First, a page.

“What I would like to do is deal with all these minor affairs such by number instead of by indecent. There are only so many verdicts you can reach for things like verbal assault, and the range of severity is very small.”
Kain nodded. He wasn’t particularly happy to be glossing over details, but it was really in the hands of the poet to decide how to process things like this, and her proposal seemed reasonable.
“Right. Ah, we have about four counts of assault.” Chloe started.
Kain wrote something in his notes. “Okay.”
“Then there’s the battery. Give me a moment.” Chloe read quickly through the descriptions of sixteen events.
Among the reports, there were some more vague suspicions of crime. She decided to start with those and move her way up.
“Okay, so it seems that some of these events are unconfirmed. I’m certain of about two of the unconfirmed events, as I’m familiar of how the accused reacts to aggression. The other three appear to be either mistaken or malicious over-reporting.”
Kain’s eyebrows lifted, “Malicious over-reporting?”
Chloe had thought this was normal.
“Ah, yes. I’m certain that there was one person, likely a Solune Agent who had some sort of grudge against Janna. I’ve had similar events reported multiple times from separate locations. Additionally, I’ve had events that didn’t make logical sense with the other information, and things that are starkly uncharacteristic and even impossible to accomplish.”
Kain’s brow furrowed, “Can you please come up here and point a few out?”
“Yes. These are my notes, so I will mark a few notable examples.”
“No. Mark them all.” He replied.
Chloe took her fountain pen and found all the unusual reports, marking them with a plus symbol. Then she brought the scroll to the front of the room.
Kain looked them over then said, “This is quite suspicious. We will need more information before I can make a judgement call. Who is the leader of the Agents at this time? Is it still father? I mean, is it still the King?”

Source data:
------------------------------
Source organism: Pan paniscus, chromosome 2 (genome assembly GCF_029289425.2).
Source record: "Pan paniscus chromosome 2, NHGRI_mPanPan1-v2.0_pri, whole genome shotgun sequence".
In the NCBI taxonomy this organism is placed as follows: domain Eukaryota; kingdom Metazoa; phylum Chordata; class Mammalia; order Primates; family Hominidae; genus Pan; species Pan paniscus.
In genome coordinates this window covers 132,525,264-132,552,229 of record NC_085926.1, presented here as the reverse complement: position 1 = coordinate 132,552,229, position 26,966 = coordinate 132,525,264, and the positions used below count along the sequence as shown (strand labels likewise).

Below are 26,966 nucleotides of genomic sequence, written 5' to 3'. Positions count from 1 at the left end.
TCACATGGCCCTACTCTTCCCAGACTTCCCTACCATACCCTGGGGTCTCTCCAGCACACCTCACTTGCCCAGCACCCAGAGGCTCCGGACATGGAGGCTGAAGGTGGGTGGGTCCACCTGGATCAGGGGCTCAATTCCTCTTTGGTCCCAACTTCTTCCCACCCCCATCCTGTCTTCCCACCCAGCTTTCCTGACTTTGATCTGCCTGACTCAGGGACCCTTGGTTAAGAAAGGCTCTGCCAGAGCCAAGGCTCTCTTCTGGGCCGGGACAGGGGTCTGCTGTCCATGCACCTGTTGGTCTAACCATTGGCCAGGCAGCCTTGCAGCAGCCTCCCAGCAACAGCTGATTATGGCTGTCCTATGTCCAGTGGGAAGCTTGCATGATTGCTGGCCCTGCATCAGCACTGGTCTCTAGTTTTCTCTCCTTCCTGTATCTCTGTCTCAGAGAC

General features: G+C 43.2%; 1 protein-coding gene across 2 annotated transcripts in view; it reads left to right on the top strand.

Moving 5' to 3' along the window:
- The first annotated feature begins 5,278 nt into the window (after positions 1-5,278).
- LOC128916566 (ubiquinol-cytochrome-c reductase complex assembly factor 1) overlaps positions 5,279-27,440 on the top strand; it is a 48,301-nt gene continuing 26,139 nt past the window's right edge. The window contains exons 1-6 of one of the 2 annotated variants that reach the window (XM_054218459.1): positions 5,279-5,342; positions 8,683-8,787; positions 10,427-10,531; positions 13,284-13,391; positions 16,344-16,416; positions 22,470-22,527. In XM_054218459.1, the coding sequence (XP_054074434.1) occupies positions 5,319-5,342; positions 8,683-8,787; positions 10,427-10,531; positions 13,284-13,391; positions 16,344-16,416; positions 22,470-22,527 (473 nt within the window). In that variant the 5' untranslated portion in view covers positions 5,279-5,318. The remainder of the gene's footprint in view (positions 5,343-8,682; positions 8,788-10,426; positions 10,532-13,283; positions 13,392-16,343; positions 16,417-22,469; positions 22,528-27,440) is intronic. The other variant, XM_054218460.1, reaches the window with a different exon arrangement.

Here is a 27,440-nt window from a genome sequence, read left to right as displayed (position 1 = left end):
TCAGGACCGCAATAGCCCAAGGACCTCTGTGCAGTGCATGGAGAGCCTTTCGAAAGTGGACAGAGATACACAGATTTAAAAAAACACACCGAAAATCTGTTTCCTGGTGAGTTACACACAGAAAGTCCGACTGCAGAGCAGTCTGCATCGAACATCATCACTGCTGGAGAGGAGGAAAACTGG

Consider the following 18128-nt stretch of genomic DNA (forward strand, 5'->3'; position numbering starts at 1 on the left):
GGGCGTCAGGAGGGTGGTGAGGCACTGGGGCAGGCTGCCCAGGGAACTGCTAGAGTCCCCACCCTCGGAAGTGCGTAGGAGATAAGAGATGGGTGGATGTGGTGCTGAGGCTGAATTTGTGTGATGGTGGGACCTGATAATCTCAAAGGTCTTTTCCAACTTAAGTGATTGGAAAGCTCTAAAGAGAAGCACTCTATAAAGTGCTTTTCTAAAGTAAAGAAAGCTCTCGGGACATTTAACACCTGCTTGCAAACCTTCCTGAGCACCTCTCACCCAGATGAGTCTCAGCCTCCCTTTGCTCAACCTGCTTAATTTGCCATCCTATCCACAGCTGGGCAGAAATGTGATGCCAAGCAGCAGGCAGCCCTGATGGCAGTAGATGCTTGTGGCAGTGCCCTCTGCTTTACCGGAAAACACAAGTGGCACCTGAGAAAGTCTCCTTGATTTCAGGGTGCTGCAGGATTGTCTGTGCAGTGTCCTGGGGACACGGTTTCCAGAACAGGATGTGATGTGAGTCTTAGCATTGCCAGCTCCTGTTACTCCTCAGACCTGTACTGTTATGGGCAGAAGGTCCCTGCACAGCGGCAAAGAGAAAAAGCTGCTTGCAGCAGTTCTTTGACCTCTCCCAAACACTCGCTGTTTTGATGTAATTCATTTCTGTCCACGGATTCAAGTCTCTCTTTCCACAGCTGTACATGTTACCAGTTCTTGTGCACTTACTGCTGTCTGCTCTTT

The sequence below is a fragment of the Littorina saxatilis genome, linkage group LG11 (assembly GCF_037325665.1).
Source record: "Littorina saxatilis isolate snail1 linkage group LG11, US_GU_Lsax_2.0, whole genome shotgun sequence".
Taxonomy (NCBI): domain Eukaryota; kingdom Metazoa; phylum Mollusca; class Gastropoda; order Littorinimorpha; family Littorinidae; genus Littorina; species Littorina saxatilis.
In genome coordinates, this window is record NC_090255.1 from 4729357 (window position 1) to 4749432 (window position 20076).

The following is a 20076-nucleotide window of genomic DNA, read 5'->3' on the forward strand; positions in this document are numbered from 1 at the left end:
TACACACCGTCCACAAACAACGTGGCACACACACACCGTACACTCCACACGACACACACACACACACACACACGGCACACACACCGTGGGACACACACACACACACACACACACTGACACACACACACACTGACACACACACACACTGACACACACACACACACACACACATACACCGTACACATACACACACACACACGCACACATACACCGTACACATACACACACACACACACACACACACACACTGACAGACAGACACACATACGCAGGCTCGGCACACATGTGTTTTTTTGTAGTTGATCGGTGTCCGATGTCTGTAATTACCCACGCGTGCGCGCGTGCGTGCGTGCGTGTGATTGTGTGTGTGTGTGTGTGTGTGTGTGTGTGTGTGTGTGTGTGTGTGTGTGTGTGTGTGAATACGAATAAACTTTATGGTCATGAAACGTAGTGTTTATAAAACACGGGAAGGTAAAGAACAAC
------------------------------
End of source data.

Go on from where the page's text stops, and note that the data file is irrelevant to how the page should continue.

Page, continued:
“Ah, no,” Chloe said, glancing behind her quickly and then turning back, “You’ve missed two leadership changes. It went to mum for a bit, and now Natasha is in charge.”
Kain was surprised that Natasha was running both the Murdock guard and the Solune Agents at the same time, but that gave the thought of a rogue Agent further credibility.
He said, “Natasha, examine this and tell me if you have any idea as to who might be plotting against the Janna Rhye.”
Natasha nodded silently than stood, towering over everyone in the room. She strode to Chloe with two only long steps and stared down to her. Chloe looked up at her sister and handed over the scroll. Natasha looked through it, then nodded.
“This was probably Nashir. She had exited the Agents in the past to live in the Djeb, but I allowed her back in half a decade later. She is stationed in the North right now. Additionally, you missed one of her reports.”
Natasha pointed to one of the murder cases. Chloe’s face contorted, and she rushed to mark it too.
“We cannot use these accusations in trial.” Kain stated, “Please continue your argument, and then have Natasha go over your list with hers. Find out if this Nashir has reported anything else. You do have record of who sent the reports, do not you?”
Natasha nodded, and then took her seat. Chloe followed.
“Ah,” She fumbled to reorganize herself after the upset.
Janna looked over, entertained. She had had her suspicions that the list was a bit too long, but she was also aware of her own violent tendencies and that didn’t keep track of much. Janna crossed her arms and leaned back, then immediately leaned forward again.